Sticky notes (or coloured memo pads) for extra notes, diagrams or equations which I like for them to stand out a bit. (Pastel over neon of course)
Washi tape to divide subchapters (but a highlighter streak does the job)
Correction tape because never will I ever use correction fluid mind you
Brush pens for headers (completely unnecessary but I don’t have any other outlet to practice brush lettering so.) Recommendations: Artline Stix (chunky but super cheap, marker type not for thin paper), Pentel Fude Touch (great for beginners, small and practical, 83% recycled plastic, but will bleed on regular paper)
Alternatively, a regular black felt tip marker just to make the title stand out is good enough.
NOTE TAKING TECHNIQUES
An underrated note-taking method is the Cornell method which is frankly a systematic way to write notes in which you divide the paper into 4 sections, a place for title and date and stuff, the main body for notes, extended side margin for extra info/lecture comments/questions/subtitles and bottom quarter reserved for a summary of the notes. Some people modify this technique by omitting the summary section, depending on your needs.
Bullet points and indents. This is pretty self-explanatory, but it’s pretty much notes that aren’t chunky paragraphs. Easier to read, easier to register information, easier to skim through. You get the gist of it.
Highlighting system. Some people go all out with their highlighting system and designate colours to certain things such as green for vocab, orange for equations, blue for subtopics. etc. You can try this out if you want, but for me, the plethora of colour is quite distracting and not that aesthetically pleasing, but you do you.
BREAKING DOWN MY METHOD OF NOTE TAKING
My priorities to note-taking are: Easy to read, simple, decluttered and visually pleasing. For colours, I mainly use up to 4. Black pen for the main information, blue pen for keywords (or any coloured pen that matches the highlighter), one or two highlighters as a colour theme and matching sticky notes for extra info, diagrams or equations.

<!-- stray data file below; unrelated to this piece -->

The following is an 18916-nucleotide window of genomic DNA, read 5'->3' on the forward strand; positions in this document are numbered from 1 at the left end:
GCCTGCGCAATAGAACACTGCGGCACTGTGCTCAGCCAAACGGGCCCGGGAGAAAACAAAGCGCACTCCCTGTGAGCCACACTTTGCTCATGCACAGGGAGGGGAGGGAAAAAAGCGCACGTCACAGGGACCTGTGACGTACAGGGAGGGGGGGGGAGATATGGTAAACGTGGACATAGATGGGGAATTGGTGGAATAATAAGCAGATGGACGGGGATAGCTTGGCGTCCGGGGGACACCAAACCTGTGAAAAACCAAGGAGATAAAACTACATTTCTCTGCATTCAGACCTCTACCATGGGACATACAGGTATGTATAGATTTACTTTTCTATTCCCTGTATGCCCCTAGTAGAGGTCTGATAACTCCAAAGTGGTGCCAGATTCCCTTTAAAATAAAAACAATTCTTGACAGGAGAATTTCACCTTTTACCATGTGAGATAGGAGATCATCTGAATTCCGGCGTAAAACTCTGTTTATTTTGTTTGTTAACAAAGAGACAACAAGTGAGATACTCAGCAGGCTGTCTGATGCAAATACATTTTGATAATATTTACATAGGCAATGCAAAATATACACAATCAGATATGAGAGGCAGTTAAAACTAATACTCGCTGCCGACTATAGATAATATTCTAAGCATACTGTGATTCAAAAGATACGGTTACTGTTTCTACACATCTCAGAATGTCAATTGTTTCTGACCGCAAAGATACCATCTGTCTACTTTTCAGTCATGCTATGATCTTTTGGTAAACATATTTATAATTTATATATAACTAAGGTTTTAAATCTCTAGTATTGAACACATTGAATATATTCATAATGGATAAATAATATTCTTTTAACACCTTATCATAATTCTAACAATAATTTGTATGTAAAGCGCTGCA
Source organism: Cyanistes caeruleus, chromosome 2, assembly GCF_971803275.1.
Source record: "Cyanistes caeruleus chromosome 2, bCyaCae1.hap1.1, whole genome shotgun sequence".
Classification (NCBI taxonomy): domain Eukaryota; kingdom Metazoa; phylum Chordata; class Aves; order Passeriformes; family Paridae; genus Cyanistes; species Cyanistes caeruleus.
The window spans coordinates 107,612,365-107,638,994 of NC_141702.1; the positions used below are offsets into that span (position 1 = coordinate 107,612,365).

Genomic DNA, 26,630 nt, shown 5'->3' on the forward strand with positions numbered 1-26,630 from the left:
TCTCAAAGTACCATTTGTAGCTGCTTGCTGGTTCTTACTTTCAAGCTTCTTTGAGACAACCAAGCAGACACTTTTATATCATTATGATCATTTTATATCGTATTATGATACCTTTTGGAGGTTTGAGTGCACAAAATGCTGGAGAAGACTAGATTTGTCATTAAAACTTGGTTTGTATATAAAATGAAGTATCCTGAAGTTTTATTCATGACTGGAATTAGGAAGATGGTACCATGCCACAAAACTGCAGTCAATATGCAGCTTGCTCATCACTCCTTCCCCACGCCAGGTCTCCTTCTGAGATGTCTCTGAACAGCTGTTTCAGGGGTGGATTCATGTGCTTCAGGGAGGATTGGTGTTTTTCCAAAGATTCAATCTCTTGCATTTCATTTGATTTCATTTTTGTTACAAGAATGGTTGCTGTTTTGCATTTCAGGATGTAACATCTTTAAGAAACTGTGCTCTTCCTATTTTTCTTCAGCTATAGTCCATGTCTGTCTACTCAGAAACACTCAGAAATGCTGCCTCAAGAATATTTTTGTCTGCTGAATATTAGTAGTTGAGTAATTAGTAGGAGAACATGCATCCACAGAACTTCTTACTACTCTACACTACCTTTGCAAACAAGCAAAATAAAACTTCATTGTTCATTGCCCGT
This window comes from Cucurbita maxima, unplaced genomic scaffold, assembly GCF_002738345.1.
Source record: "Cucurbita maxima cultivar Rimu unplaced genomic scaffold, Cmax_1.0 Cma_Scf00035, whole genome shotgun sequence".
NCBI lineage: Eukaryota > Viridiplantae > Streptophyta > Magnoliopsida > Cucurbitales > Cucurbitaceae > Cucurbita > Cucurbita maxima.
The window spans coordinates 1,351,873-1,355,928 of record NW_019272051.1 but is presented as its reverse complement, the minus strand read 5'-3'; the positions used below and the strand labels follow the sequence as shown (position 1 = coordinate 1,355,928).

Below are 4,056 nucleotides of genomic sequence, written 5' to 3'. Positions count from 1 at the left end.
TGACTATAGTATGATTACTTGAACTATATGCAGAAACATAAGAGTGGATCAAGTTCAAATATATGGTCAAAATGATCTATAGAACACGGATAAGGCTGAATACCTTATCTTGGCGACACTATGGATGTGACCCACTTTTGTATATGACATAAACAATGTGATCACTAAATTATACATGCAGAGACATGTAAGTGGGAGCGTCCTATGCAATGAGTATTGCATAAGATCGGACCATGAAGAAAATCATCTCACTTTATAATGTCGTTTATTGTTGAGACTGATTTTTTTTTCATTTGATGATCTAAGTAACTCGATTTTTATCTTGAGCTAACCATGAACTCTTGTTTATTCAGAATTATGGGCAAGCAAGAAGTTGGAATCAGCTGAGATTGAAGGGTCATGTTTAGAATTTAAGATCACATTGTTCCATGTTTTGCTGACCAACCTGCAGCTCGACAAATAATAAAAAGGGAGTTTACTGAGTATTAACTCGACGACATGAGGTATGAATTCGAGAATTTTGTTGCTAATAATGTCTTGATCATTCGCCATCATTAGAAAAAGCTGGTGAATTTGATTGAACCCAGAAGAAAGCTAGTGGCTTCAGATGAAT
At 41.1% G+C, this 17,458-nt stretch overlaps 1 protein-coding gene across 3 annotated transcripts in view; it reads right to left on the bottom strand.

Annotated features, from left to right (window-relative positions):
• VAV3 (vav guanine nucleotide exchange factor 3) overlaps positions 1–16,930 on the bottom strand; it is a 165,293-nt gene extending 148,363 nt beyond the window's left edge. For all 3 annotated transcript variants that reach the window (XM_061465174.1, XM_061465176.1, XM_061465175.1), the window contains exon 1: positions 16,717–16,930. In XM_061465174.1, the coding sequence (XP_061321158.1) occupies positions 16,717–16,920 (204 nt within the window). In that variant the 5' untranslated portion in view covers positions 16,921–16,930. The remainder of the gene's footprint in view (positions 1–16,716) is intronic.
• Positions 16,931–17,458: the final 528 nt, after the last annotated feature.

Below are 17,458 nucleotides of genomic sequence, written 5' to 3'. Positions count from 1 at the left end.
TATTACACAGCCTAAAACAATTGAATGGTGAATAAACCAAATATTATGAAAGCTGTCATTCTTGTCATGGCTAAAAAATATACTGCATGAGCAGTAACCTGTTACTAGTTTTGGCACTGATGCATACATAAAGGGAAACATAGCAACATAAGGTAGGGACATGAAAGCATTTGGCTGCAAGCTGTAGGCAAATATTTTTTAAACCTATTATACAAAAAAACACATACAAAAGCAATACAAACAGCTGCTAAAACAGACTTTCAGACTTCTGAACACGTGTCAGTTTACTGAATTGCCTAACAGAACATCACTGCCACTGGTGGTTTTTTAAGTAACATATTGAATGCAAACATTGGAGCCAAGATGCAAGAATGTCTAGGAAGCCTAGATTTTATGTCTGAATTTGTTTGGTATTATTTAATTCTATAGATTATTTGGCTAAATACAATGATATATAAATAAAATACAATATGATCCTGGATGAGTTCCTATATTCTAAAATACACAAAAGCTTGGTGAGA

I assign a whole chapter to a specific colour theme, first assigning a certain highlighter colour to the first six chapters, if there are more than six chapters, I use 2 accent colours just to shake it up a bit. This makes it easier to differentiate the chapters when flipping through your notes.
So its, hand-lettered title (i do my lettering quite quickly, mind you) or all caps title in black marker. Mini banner doodle for subtitles (a simple box with a drop shadow works just fine), contrasting coloured keywords (or underlined) and highlighters just for accents like dividing subtitles or drawing boxes for extra info (that or sticky notes). I don’t simplify my lecture notes, rather rewriting them in a more orderly manner and leaving a good amount of extra space here and there (or an extended margin if I use Cornell) for extra lecture notes. Also, I highlight whatever notes that my lecturer would point out as important or worth remembering. And that’s pretty much it. After the lecture, I then know which parts of the notes were more vital and can then simplify those key points into flashcards which ill discuss in a different post.
Thanks for reading, I know my posts are pretty long but that’s the way I like them, long but in depth. As usual, if you would like me to cover any specific topics, feel free to message me or give feedback. I hope to be able to write 2 or 3 articles a month if I can but until then, have a nice day. Study smart peeps.
I took a break in reading novels for now. Just few hours or days I’m not really sure, but I started to write a lot. It keeps me busy, it’s healthy for my mental health and I could practice my handwriting.
Now, I’m just torn at this black journal I have. I restored it so it would look kinda fresh to use, but I don’t really know what, where to use it for? I have a different journal for my readings, a commonplace notebook, a diary, and an art journal. I guess I should just shelve it? What do you think?
This week, I shall wait for my copy of The Picture of Dorian Gray. A cute edition I saw in an online shop and I’m really excited because it’s second hand, we adore second handed books here.
5.26.20 what’s up everyone! kinda high off the euphoria of receiving so much love from the milestone, it’s just so wonderful to see everyone reply with their support and im so lucky to have everyone here. here’s a bujo spread from last week
Mon - What is your native language?
Tue - Do you speak any other languages? Are you currently learning any?
I was learning Korean, but I’ve been distracted with school and apps and I haven’t found the time recently. the duolingo owl is plotting my untimely death as we speak